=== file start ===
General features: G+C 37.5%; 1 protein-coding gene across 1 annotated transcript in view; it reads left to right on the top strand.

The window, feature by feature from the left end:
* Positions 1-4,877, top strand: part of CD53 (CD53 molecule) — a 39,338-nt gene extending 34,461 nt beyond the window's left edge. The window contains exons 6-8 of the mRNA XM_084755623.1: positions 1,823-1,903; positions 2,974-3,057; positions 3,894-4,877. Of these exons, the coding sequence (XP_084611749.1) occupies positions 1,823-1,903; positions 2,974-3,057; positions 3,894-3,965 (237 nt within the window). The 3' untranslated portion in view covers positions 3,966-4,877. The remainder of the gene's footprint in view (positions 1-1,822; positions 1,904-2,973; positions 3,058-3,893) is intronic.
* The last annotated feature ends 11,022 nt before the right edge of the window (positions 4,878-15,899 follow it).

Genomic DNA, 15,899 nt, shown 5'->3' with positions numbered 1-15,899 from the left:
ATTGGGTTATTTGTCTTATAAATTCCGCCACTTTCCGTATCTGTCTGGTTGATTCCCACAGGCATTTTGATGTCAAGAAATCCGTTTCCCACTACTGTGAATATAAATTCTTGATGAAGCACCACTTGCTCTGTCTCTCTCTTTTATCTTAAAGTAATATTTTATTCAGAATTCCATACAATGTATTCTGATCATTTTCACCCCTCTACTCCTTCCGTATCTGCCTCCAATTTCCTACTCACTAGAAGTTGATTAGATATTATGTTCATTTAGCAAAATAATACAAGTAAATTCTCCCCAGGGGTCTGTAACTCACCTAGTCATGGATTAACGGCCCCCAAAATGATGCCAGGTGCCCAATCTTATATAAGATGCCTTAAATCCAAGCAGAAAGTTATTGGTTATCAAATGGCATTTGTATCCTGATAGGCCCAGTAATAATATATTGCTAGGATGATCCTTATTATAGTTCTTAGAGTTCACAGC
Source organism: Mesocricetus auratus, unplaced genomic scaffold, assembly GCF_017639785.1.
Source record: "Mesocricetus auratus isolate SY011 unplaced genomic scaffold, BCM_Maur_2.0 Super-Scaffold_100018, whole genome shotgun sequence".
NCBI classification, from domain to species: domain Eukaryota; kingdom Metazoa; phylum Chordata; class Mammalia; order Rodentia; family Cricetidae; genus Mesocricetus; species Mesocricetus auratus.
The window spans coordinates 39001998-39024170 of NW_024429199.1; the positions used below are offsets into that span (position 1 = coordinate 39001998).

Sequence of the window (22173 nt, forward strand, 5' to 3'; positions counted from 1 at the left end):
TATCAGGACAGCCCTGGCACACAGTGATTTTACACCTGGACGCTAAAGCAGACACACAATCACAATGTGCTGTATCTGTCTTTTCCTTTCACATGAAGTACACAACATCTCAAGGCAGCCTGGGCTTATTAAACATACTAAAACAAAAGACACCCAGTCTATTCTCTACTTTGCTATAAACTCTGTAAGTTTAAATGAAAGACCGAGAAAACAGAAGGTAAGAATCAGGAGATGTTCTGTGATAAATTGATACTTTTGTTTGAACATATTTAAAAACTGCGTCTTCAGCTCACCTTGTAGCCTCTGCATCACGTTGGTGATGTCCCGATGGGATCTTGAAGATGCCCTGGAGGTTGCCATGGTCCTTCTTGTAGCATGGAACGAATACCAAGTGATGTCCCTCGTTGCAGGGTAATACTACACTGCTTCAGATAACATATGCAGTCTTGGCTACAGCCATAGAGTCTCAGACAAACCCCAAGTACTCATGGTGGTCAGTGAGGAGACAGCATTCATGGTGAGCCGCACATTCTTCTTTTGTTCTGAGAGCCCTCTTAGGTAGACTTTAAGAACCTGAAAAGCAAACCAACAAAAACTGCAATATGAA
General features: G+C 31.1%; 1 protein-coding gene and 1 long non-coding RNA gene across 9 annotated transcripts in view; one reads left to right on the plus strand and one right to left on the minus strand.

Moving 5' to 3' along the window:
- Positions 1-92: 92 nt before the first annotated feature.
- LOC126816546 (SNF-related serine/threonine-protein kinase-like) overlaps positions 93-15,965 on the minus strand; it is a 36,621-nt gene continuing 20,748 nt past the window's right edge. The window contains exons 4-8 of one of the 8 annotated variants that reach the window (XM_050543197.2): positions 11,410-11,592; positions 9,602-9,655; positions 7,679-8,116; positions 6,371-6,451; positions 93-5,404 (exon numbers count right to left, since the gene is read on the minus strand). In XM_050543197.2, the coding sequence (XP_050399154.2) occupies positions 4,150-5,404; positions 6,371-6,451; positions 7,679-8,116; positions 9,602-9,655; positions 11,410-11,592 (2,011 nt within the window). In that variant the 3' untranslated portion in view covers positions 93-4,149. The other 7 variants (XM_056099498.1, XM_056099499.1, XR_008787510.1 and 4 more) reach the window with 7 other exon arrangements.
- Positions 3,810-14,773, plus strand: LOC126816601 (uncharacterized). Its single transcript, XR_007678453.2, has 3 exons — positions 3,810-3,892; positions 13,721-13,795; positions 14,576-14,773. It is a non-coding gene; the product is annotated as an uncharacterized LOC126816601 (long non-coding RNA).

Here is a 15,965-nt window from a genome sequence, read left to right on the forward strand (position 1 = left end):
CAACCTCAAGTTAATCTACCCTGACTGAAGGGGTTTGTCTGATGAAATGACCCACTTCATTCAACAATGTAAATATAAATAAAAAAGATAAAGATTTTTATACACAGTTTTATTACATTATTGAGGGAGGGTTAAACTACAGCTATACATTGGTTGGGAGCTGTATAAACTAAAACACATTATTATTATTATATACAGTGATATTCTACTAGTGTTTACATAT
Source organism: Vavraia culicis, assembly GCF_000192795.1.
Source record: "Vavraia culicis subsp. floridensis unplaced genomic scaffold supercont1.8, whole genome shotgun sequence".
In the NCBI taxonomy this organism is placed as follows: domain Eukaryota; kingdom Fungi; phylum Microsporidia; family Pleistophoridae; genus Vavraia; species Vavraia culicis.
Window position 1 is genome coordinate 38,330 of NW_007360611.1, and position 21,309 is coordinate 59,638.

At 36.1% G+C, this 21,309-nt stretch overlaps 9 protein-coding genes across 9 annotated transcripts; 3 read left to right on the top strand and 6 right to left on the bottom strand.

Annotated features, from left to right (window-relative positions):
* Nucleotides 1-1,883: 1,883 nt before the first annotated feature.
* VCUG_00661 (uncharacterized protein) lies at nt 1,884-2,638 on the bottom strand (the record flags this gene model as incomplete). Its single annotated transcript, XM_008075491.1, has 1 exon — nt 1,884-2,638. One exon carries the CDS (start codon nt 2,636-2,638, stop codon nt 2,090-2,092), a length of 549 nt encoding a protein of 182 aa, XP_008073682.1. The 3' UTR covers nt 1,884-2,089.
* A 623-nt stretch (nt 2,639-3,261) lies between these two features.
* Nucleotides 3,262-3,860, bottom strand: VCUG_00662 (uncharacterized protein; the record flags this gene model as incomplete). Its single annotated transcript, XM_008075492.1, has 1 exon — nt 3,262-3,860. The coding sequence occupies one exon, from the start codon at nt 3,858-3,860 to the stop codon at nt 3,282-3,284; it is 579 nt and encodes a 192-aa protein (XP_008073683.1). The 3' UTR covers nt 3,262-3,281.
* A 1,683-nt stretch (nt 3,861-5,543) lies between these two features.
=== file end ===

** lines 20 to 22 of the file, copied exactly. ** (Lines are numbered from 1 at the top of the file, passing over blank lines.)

Source organism: Vavraia culicis, assembly GCF_000192795.1.
Source record: "Vavraia culicis subsp. floridensis unplaced genomic scaffold supercont1.8, whole genome shotgun sequence".
In the NCBI taxonomy this organism is placed as follows: domain Eukaryota; kingdom Fungi; phylum Microsporidia; family Pleistophoridae; genus Vavraia; species Vavraia culicis.